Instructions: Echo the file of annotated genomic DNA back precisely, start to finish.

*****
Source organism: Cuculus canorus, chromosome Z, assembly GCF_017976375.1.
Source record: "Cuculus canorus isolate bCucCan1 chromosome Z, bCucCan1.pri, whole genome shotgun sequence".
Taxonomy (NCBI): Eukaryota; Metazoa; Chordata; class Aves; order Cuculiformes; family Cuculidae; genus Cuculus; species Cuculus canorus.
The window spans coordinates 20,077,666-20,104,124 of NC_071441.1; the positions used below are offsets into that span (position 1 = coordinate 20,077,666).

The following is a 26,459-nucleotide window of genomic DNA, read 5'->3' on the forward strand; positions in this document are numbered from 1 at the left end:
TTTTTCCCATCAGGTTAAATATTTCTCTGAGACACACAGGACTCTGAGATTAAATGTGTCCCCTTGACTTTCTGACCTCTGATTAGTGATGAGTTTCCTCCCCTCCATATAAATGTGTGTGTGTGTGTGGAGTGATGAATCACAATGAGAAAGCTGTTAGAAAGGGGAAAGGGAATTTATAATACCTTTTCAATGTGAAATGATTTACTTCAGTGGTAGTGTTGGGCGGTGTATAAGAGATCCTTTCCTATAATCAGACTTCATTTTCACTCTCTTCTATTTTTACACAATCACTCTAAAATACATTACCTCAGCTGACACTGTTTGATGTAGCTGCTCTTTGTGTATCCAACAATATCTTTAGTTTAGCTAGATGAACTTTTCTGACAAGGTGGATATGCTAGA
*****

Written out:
Source organism: Cuculus canorus, chromosome Z, assembly GCF_017976375.1.
Source record: "Cuculus canorus isolate bCucCan1 chromosome Z, bCucCan1.pri, whole genome shotgun sequence".
Taxonomy (NCBI): Eukaryota; Metazoa; Chordata; class Aves; order Cuculiformes; family Cuculidae; genus Cuculus; species Cuculus canorus.
The window spans coordinates 20,077,666-20,104,124 of NC_071441.1; the positions used below are offsets into that span (position 1 = coordinate 20,077,666).

The following is a 26,459-nucleotide window of genomic DNA, read 5'->3' on the forward strand; positions in this document are numbered from 1 at the left end:
TTTTTCCCATCAGGTTAAATATTTCTCTGAGACACACAGGACTCTGAGATTAAATGTGTCCCCTTGACTTTCTGACCTCTGATTAGTGATGAGTTTCCTCCCCTCCATATAAATGTGTGTGTGTGTGTGGAGTGATGAATCACAATGAGAAAGCTGTTAGAAAGGGGAAAGGGAATTTATAATACCTTTTCAATGTGAAATGATTTACTTCAGTGGTAGTGTTGGGCGGTGTATAAGAGATCCTTTCCTATAATCAGACTTCATTTTCACTCTCTTCTATTTTTACACAATCACTCTAAAATACATTACCTCAGCTGACACTGTTTGATGTAGCTGCTCTTTGTGTATCCAACAATATCTTTAGTTTAGCTAGATGAACTTTTCTGACAAGGTGGATATGCTAGA